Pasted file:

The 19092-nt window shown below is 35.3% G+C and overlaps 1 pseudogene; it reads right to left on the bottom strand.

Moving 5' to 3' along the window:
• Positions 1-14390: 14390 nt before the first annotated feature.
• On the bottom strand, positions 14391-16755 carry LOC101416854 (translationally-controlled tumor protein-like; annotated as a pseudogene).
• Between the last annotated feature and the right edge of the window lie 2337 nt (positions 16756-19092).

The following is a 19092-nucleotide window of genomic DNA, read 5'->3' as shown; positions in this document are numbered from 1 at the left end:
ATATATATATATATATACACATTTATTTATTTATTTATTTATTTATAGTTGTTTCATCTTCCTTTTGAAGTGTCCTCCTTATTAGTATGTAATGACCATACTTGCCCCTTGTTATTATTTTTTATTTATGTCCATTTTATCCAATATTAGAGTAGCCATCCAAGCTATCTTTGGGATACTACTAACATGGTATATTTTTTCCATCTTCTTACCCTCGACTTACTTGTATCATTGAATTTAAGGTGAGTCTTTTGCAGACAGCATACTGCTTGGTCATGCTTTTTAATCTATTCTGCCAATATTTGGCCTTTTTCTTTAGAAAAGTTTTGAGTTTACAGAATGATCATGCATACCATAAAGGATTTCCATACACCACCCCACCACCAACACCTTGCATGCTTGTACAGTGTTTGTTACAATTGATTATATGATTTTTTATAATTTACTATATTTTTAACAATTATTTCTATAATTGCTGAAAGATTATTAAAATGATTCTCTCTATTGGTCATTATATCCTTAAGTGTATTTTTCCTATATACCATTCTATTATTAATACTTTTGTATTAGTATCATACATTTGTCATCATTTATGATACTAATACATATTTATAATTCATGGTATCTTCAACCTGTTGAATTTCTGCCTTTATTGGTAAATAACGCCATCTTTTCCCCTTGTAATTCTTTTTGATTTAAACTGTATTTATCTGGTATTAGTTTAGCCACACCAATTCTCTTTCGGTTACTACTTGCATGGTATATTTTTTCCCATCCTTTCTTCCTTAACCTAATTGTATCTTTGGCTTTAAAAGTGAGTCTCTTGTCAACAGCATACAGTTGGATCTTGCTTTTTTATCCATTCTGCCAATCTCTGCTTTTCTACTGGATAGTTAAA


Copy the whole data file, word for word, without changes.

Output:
The 19092-nt window shown below is 35.3% G+C and overlaps 1 pseudogene; it reads right to left on the bottom strand.

Moving 5' to 3' along the window:
• Positions 1-14390: 14390 nt before the first annotated feature.
• On the bottom strand, positions 14391-16755 carry LOC101416854 (translationally-controlled tumor protein-like; annotated as a pseudogene).
• Between the last annotated feature and the right edge of the window lie 2337 nt (positions 16756-19092).

The following is a 19092-nucleotide window of genomic DNA, read 5'->3' as shown; positions in this document are numbered from 1 at the left end:
ATATATATATATATATACACATTTATTTATTTATTTATTTATTTATAGTTGTTTCATCTTCCTTTTGAAGTGTCCTCCTTATTAGTATGTAATGACCATACTTGCCCCTTGTTATTATTTTTTATTTATGTCCATTTTATCCAATATTAGAGTAGCCATCCAAGCTATCTTTGGGATACTACTAACATGGTATATTTTTTCCATCTTCTTACCCTCGACTTACTTGTATCATTGAATTTAAGGTGAGTCTTTTGCAGACAGCATACTGCTTGGTCATGCTTTTTAATCTATTCTGCCAATATTTGGCCTTTTTCTTTAGAAAAGTTTTGAGTTTACAGAATGATCATGCATACCATAAAGGATTTCCATACACCACCCCACCACCAACACCTTGCATGCTTGTACAGTGTTTGTTACAATTGATTATATGATTTTTTATAATTTACTATATTTTTAACAATTATTTCTATAATTGCTGAAAGATTATTAAAATGATTCTCTCTATTGGTCATTATATCCTTAAGTGTATTTTTCCTATATACCATTCTATTATTAATACTTTTGTATTAGTATCATACATTTGTCATCATTTATGATACTAATACATATTTATAATTCATGGTATCTTCAACCTGTTGAATTTCTGCCTTTATTGGTAAATAACGCCATCTTTTCCCCTTGTAATTCTTTTTGATTTAAACTGTATTTATCTGGTATTAGTTTAGCCACACCAATTCTCTTTCGGTTACTACTTGCATGGTATATTTTTTCCCATCCTTTCTTCCTTAACCTAATTGTATCTTTGGCTTTAAAAGTGAGTCTCTTGTCAACAGCATACAGTTGGATCTTGCTTTTTTATCCATTCTGCCAATCTCTGCTTTTCTACTGGATAGTTAAA